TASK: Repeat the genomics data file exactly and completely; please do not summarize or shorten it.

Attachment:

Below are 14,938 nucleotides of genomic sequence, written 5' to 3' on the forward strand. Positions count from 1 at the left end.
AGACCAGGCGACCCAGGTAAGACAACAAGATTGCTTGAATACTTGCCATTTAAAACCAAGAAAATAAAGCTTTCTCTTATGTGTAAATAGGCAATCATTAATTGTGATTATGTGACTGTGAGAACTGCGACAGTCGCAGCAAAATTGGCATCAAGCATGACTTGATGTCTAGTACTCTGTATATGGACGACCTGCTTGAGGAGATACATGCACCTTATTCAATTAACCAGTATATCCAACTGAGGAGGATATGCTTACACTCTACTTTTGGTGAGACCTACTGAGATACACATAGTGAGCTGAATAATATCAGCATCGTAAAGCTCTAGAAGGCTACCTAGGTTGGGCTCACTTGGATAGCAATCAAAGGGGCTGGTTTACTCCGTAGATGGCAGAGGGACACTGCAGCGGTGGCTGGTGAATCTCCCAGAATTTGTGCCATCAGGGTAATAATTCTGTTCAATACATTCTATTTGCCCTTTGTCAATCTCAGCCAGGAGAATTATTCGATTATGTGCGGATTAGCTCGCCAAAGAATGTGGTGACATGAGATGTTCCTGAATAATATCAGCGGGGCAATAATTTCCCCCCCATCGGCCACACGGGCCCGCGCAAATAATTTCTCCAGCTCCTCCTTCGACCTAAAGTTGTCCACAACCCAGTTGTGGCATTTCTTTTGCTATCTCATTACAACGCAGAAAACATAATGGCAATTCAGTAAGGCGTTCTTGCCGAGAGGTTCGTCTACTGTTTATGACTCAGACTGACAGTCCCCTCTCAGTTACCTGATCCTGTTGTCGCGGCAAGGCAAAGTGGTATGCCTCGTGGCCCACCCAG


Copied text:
Below are 14,938 nucleotides of genomic sequence, written 5' to 3' on the forward strand. Positions count from 1 at the left end.
AGACCAGGCGACCCAGGTAAGACAACAAGATTGCTTGAATACTTGCCATTTAAAACCAAGAAAATAAAGCTTTCTCTTATGTGTAAATAGGCAATCATTAATTGTGATTATGTGACTGTGAGAACTGCGACAGTCGCAGCAAAATTGGCATCAAGCATGACTTGATGTCTAGTACTCTGTATATGGACGACCTGCTTGAGGAGATACATGCACCTTATTCAATTAACCAGTATATCCAACTGAGGAGGATATGCTTACACTCTACTTTTGGTGAGACCTACTGAGATACACATAGTGAGCTGAATAATATCAGCATCGTAAAGCTCTAGAAGGCTACCTAGGTTGGGCTCACTTGGATAGCAATCAAAGGGGCTGGTTTACTCCGTAGATGGCAGAGGGACACTGCAGCGGTGGCTGGTGAATCTCCCAGAATTTGTGCCATCAGGGTAATAATTCTGTTCAATACATTCTATTTGCCCTTTGTCAATCTCAGCCAGGAGAATTATTCGATTATGTGCGGATTAGCTCGCCAAAGAATGTGGTGACATGAGATGTTCCTGAATAATATCAGCGGGGCAATAATTTCCCCCCCATCGGCCACACGGGCCCGCGCAAATAATTTCTCCAGCTCCTCCTTCGACCTAAAGTTGTCCACAACCCAGTTGTGGCATTTCTTTTGCTATCTCATTACAACGCAGAAAACATAATGGCAATTCAGTAAGGCGTTCTTGCCGAGAGGTTCGTCTACTGTTTATGACTCAGACTGACAGTCCCCTCTCAGTTACCTGATCCTGTTGTCGCGGCAAGGCAAAGTGGTATGCCTCGTGGCCCACCCAG